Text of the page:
> On May 31, 11:39 pm, Mark Janssen <mpc.jans

@gmail.com> wrote:

> > n@alumni.princeton.edu schreef:

> > > On May 31, 3:24 pm, Mark Janssen <mpc.jans@gmail.com> wrote:

> > > > On May 31, 9:03 pm, n@alumni.princeton.edu wrote:

> > > > > I am not sure if it is me or our bellowed "expr" command, but I need

> > > > > someone to set me straight.

> > > > > In C the command:

> > > > > printf("%d\n", -4/3);

> > > > > gives: -1

> > > > > I searched c.l.tcl and found a post from 1/27 2005 which said:

> > > > > > set tcl_precision 17 ;# Expressly: to show imperfections with real numbers!

> > > > > > expr {4/3} ==> 1

> > > > > > expr {4/-3} ==> -1

> > > > > BUT, when I do it in tclsh itself:

> > > > > expr {-4/3} or expr {4/-3} gives -2 ???

> > > > > Has someone messed up with integer arithmetic in recent

> > > > > versions of tcl (I am running 8.4.14)

> > > > > Just tried on the older version 8.4p1 on different OS/CPU type and got

> > > > > the same.

> > > > > Now this is not an academic pursuit.

> > > > > I was coding a data translator and documentation was

> > > > > giving a particular expresion to be calculated as

> > > > > integer arithmetic and I was getting wrong answers.

> > > > > Anyone has a clue as to what is going on.

> > > > > I haven't looked at the src yet, but it may get there :-) .

> > > > > Thanks,

> > > > > Nikola

> > > > When using integer division which results in a remainder, there is no

> > > > 'correct' answer. The correct answer would be -1.333..

> > > > So then whether you round up to -1 or down to -2 is left to

> > > > definition. Most scripting languages (at least Python and Ruby) will

> > > > round down as Tcl does.

> > > While I understand that integer arithmetic is not perfect

> > > or even consistent, this is still a problem.

> > > [ side bar: IA cannot be consistent with negation and addition

> > > at the same time. For example -IA(xyz) == IA(-xyz)

> > > and IA(xyz+2) == IA(xyz)+2 cannot both be right if xyz is -4/3 ]

> > > Nowhere in the documentation is there a mention (that I could find)

> > > about a decission to implement things in this way.

> > > The code is in C so at least it could be consistent with the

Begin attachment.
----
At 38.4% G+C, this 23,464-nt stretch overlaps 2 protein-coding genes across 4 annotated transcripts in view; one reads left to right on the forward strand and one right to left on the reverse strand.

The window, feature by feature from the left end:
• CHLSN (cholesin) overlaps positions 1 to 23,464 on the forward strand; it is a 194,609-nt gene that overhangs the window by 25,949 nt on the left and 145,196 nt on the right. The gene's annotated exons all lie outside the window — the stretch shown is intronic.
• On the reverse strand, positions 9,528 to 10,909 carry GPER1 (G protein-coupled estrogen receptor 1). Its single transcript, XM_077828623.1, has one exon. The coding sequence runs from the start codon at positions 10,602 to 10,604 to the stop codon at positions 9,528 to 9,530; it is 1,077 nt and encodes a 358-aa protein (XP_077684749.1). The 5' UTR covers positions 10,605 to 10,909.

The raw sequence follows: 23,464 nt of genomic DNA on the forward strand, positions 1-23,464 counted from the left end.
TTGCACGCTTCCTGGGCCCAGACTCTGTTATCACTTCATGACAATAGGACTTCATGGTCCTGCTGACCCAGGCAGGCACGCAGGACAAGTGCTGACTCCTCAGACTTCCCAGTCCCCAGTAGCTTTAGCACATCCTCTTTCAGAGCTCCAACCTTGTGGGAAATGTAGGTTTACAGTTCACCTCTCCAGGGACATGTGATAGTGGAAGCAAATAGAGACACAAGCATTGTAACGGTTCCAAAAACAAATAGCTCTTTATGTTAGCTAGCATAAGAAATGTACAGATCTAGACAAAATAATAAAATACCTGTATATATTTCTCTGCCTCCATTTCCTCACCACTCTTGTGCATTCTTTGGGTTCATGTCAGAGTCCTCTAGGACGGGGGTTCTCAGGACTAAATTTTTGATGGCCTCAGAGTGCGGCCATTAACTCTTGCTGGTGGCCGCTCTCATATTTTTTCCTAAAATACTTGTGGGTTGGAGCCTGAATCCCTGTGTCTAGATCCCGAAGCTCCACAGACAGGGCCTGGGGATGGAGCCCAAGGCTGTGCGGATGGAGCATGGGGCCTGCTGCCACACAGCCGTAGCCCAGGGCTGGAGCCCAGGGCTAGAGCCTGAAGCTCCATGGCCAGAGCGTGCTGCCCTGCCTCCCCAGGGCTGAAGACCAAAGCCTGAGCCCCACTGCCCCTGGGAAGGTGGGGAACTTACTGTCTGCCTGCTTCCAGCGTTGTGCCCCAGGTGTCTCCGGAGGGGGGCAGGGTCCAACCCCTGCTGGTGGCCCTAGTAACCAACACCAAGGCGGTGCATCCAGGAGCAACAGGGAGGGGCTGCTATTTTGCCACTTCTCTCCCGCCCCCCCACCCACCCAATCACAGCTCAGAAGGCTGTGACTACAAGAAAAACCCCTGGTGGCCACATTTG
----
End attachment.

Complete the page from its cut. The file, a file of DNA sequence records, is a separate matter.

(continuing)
> > > underlaying language.

> > > Also how come the 2 year old post has different result

> > > then the one produced by current tcl?

> > > I personally would never use integer arithmetic for anything

> > > but apparently people do and publish formulas based on it.

> > > Anyone knows the inside story abut tcl's handling of such

> > > expressions?

> > > Thanks,

> > > Nikola

> > > > In C < C99 it was not defined what the answer would be (it was

> > > > impkementation defined), but on intel HW at least it was -1. In C99 it

> > > > was defined to have the value of -1 (e.g. round towards zero, which is

> > > > unfortunately different from the rest of the world).

> > > > As to why rounding towards zero or down would be better I don't know,

> > > > but there are no doubt very good reasons for one and the other.

> > > > Seehttp://praisecurseandrecurse.blogspot.com/2006/12/division-bell-tolls...

> > > > for some nice background.

> > > > Mark

> > Oops, I missed the part that it was different in older releases. I

> > expect that in that older release the C API was used directly leading

> > to -1 on some platforms and -2 on some others. It might very well be

> > possible that this was changed when the bytecode engine was introduced

> > (somewhere around Tcl8.0)

> > Regardig the fact if this is documented, on the expr manual page it

> > states (http://www.tcl.tk/man/tcl8.4/TclCmd/expr.htm#M7):

> > The remainder will always have the same sign as the divisor and an

> > absolute value smaller than the divisor.

> > In case of downwards rounding

> > expr {-4/3} == -2

> > -2 * 3 == -6

> > therefore the remainder == 2 (-6 + 2==-4)

> > 2 has the same sign as the divisor 3

> > In case of rounding towards zero

> > expr {-4/3} == -1

> > -1*3 = =-3

> > therefore the remainder == -1 (-3 + -1 ==-4)

> > -1 does not have the same sign as the divisor 3

> > So if rounding was towards 0 the expr manpage would be violated and

> > hence it can be concluded that the current behaviour is documented

> > (although it could arguably have been stated more clearly)

> > Mark

> Note that the reply inhttp://groups.google.com/group/comp.lang.tcl/msg/b9daa050d8747126

> suggests that the rounding towards -infinity was already normal

> behaviour at this point in time. Apparently Arjen made mental

> calculations.

> It also provides a alternative that rounds to zero instead:

> proc div {n m} {

> expr (2*$n+$m)/(2*$m)

> }

> % div -4 3

> -1

> % div 4 -3

> -1

> % div 4 3

> 1

> Mark

Sorry that proc is round-to-nearest.